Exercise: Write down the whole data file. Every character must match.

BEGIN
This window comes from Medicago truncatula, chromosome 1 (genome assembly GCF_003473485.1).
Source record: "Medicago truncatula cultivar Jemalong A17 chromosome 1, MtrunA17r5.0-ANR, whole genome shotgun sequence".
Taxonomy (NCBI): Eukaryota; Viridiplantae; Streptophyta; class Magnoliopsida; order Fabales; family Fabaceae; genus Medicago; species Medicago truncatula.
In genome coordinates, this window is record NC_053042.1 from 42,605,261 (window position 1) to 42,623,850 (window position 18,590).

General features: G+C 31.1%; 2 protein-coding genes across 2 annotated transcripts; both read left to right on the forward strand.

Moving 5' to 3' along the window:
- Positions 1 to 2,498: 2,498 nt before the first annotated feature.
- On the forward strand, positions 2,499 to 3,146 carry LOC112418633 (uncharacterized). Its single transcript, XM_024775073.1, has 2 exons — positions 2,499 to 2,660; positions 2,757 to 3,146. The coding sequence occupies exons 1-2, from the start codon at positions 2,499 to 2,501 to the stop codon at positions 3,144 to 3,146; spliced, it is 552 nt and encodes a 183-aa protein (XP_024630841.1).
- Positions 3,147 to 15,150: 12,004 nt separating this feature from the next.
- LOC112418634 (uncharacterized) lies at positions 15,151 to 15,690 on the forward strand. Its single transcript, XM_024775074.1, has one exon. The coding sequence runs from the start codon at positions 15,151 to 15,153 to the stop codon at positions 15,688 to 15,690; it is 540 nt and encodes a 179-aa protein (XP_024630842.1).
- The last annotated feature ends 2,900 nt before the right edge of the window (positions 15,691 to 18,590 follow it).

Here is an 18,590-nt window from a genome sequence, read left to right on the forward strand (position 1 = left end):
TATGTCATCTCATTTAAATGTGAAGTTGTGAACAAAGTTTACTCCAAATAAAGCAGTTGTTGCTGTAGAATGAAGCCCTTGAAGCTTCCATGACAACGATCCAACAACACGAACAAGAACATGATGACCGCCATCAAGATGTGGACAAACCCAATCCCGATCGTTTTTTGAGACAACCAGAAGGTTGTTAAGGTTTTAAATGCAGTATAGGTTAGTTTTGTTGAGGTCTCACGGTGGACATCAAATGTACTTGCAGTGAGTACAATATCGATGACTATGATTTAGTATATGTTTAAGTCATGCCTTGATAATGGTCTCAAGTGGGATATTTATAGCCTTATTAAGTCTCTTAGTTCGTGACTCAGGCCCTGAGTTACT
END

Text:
This window comes from Medicago truncatula, chromosome 1 (genome assembly GCF_003473485.1).
Source record: "Medicago truncatula cultivar Jemalong A17 chromosome 1, MtrunA17r5.0-ANR, whole genome shotgun sequence".
Taxonomy (NCBI): Eukaryota; Viridiplantae; Streptophyta; class Magnoliopsida; order Fabales; family Fabaceae; genus Medicago; species Medicago truncatula.
In genome coordinates, this window is record NC_053042.1 from 42,605,261 (window position 1) to 42,623,850 (window position 18,590).

General features: G+C 31.1%; 2 protein-coding genes across 2 annotated transcripts; both read left to right on the forward strand.

Moving 5' to 3' along the window:
- Positions 1 to 2,498: 2,498 nt before the first annotated feature.
- On the forward strand, positions 2,499 to 3,146 carry LOC112418633 (uncharacterized). Its single transcript, XM_024775073.1, has 2 exons — positions 2,499 to 2,660; positions 2,757 to 3,146. The coding sequence occupies exons 1-2, from the start codon at positions 2,499 to 2,501 to the stop codon at positions 3,144 to 3,146; spliced, it is 552 nt and encodes a 183-aa protein (XP_024630841.1).
- Positions 3,147 to 15,150: 12,004 nt separating this feature from the next.
- LOC112418634 (uncharacterized) lies at positions 15,151 to 15,690 on the forward strand. Its single transcript, XM_024775074.1, has one exon. The coding sequence runs from the start codon at positions 15,151 to 15,153 to the stop codon at positions 15,688 to 15,690; it is 540 nt and encodes a 179-aa protein (XP_024630842.1).
- The last annotated feature ends 2,900 nt before the right edge of the window (positions 15,691 to 18,590 follow it).

Here is an 18,590-nt window from a genome sequence, read left to right on the forward strand (position 1 = left end):
TATGTCATCTCATTTAAATGTGAAGTTGTGAACAAAGTTTACTCCAAATAAAGCAGTTGTTGCTGTAGAATGAAGCCCTTGAAGCTTCCATGACAACGATCCAACAACACGAACAAGAACATGATGACCGCCATCAAGATGTGGACAAACCCAATCCCGATCGTTTTTTGAGACAACCAGAAGGTTGTTAAGGTTTTAAATGCAGTATAGGTTAGTTTTGTTGAGGTCTCACGGTGGACATCAAATGTACTTGCAGTGAGTACAATATCGATGACTATGATTTAGTATATGTTTAAGTCATGCCTTGATAATGGTCTCAAGTGGGATATTTATAGCCTTATTAAGTCTCTTAGTTCGTGACTCAGGCCCTGAGTTACT